The Federal Directorate of Education (FDE) gave the direction to heads of all educational institutions to be watchful against corporal punishment as the new law against hitting students is implemented across the federal capital schools. The President of Pakistan, Dr Arif Alvi approved the Act on December 1.

The bill on banning corporal punishment was approved in the National Assembly on February 2021.

The new law states the teachers who commit corporal punishment will face serious consequences including compulsory retirement and dismissal from services.


A letter was submitted on December 22 by the FDE to 423 heads of institutes that come under them to ensure strict compliance with the new regulations. A huge penalty will be imposed on the individuals who are proven to be guilty.

The spokesperson of FDE, Abdul Waheed said: “We will ensure complete implementation of the Islamabad Capital Territory Prohibition of Corporal Punishment Act 2021. All heads have been informed about the new law and in case of its violation, the FDE will take action.”

According to the letter, there are two categories of penalties that are minor and major which will apply to the individuals.

A minor penalty includes withholding increment in salary or promotion for some specified time period, censuring. Halting from promotion and recovery from pay are included in this category.

On the other side, if a teacher is found guilty then they will face demotion to a lower position, compulsory retirement, removal, and dismissal from service come under major penalties.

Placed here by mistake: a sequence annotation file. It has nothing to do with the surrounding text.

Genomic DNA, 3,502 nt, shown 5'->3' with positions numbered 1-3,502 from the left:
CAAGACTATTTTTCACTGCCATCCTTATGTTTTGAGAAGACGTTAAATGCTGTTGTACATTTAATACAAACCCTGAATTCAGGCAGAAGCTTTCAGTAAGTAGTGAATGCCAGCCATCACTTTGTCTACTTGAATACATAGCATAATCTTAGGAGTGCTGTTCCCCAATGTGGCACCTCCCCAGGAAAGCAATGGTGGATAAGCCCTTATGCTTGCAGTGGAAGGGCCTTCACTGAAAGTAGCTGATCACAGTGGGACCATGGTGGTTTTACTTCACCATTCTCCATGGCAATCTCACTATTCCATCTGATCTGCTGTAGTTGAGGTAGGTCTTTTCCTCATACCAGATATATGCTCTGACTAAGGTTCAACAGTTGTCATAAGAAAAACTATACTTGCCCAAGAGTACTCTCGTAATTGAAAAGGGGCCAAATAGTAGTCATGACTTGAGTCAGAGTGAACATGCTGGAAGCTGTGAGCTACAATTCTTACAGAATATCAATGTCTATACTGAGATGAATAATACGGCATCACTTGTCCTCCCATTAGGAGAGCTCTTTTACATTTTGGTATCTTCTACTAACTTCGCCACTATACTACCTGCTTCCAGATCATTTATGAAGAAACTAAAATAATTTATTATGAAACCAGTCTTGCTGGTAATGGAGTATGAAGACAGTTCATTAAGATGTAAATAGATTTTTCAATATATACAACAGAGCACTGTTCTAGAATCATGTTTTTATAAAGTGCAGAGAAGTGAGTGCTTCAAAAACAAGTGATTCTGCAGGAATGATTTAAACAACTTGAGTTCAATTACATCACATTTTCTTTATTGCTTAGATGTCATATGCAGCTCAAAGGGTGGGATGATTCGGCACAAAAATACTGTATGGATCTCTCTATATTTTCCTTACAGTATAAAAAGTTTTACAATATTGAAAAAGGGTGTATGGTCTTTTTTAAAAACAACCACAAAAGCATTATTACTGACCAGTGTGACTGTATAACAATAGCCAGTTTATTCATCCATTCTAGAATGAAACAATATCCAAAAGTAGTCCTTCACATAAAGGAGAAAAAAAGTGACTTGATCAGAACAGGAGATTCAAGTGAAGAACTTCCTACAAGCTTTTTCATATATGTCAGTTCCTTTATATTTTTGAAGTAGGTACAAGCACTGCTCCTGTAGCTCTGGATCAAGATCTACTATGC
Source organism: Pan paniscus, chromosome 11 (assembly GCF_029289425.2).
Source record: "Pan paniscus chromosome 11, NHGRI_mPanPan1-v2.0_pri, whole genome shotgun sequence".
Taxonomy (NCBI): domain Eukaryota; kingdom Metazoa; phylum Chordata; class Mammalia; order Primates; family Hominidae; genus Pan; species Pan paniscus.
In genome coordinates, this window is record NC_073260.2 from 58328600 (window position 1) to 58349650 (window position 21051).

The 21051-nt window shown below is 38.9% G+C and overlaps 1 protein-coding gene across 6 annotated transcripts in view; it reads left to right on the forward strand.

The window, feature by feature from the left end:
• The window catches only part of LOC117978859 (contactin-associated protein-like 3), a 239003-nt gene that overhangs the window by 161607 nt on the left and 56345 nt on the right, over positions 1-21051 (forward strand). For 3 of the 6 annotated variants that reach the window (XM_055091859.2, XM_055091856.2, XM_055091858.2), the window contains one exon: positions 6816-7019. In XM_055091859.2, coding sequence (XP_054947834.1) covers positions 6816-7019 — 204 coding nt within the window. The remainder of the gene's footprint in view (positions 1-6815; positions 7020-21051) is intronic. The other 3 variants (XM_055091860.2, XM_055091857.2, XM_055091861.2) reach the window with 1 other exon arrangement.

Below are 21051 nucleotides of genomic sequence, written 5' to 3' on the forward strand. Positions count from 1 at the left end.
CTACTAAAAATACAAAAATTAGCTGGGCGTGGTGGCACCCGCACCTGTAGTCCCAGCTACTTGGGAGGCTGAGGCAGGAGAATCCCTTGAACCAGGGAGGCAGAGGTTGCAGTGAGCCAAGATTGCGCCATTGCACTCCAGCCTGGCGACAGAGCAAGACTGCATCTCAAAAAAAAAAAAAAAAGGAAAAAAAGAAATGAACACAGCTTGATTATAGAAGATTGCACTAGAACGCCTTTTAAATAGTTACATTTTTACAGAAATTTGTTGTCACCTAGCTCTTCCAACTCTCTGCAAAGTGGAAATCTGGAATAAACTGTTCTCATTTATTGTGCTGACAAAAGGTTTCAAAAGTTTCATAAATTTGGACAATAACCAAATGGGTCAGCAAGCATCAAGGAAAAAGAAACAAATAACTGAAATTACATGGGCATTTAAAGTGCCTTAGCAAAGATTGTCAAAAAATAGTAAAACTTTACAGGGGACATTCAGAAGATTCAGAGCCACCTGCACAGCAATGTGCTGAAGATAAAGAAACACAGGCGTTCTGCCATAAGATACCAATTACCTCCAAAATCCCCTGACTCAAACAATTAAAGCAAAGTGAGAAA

The FDE also directed all institutions to hold orientation for staff members on the Act within one week of the issuance of the letter.

The law also explains that corporal punishment is such a physical force in which a student receives some degree of pain or discomfort, no matter how light it could be. Hitting (smacking, slapping, spanking) a child or with the use of the stick, belt, whip, shoe, wooden spoon, etc.

Physical force could be kicking, shaking, or throwing a child, scratching, pinching, biting, pulling hair, or boxing ears. Forcing a child to stay in uncomfortable positions, burning, scalding, or forced ingestion, for example, washing a child’s mouth out with soap or forcing him to swallow hot species, including mental abuse.

The court of the magistrate shall take the case when the complaint of physical punishment is registered either by a student to whom a physical force is inflicted, his parents, or next of kin.

The law will also be enforced in private schools. The federal government shall formulate a comprehensive system for the enforcement and monitoring of this law in private institutions whether registered or unregistered. It shall devise a system for complaints to address any corporal punishment.